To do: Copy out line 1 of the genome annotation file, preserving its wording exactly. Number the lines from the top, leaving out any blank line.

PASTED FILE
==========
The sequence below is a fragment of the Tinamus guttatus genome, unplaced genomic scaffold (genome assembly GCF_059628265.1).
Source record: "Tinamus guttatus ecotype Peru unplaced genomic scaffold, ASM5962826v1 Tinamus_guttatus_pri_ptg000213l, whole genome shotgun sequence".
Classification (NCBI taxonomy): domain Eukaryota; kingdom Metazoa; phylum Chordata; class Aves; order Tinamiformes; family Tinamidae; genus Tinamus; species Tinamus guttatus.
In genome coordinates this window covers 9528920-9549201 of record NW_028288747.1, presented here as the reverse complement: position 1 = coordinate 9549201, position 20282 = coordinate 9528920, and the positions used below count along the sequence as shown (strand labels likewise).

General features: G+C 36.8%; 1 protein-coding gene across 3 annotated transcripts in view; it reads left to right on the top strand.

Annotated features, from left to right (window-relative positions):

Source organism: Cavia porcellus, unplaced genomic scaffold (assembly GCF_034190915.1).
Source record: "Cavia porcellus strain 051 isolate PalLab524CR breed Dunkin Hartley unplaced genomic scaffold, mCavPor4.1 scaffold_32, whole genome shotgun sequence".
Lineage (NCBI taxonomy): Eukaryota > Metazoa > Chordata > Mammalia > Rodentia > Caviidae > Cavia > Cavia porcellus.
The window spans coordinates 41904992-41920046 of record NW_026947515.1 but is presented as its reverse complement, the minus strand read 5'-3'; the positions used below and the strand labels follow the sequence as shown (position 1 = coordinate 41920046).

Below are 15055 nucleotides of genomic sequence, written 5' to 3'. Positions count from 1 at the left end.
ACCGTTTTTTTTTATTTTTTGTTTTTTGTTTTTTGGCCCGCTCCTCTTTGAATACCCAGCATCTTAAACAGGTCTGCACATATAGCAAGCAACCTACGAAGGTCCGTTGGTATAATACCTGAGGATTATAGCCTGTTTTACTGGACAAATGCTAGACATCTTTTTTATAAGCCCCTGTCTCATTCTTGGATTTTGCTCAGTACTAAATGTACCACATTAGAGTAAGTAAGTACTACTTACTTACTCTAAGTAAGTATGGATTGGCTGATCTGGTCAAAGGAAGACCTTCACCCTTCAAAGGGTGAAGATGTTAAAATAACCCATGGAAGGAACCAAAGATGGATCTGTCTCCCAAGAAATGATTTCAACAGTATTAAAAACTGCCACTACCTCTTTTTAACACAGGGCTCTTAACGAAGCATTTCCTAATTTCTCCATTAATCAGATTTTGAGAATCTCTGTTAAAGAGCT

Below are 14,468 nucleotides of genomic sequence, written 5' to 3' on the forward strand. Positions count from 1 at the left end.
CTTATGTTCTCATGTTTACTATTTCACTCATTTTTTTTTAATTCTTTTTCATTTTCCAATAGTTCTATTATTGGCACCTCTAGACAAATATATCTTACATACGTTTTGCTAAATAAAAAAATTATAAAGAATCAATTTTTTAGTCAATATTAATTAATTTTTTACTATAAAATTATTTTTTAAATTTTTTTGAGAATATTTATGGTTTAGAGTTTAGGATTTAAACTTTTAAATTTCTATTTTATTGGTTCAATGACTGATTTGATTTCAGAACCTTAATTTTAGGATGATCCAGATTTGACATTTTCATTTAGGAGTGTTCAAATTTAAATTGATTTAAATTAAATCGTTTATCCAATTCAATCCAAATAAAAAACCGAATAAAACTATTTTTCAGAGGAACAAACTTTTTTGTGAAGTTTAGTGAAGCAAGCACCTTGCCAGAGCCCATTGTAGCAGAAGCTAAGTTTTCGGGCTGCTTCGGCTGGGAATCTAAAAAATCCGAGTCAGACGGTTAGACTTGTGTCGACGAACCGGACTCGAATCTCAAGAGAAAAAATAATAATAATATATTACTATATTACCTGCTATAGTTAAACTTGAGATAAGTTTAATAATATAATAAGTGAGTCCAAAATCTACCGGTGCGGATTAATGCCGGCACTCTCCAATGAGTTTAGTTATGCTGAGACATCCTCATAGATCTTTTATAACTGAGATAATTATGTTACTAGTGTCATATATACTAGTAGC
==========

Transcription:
The sequence below is a fragment of the Tinamus guttatus genome, unplaced genomic scaffold (genome assembly GCF_059628265.1).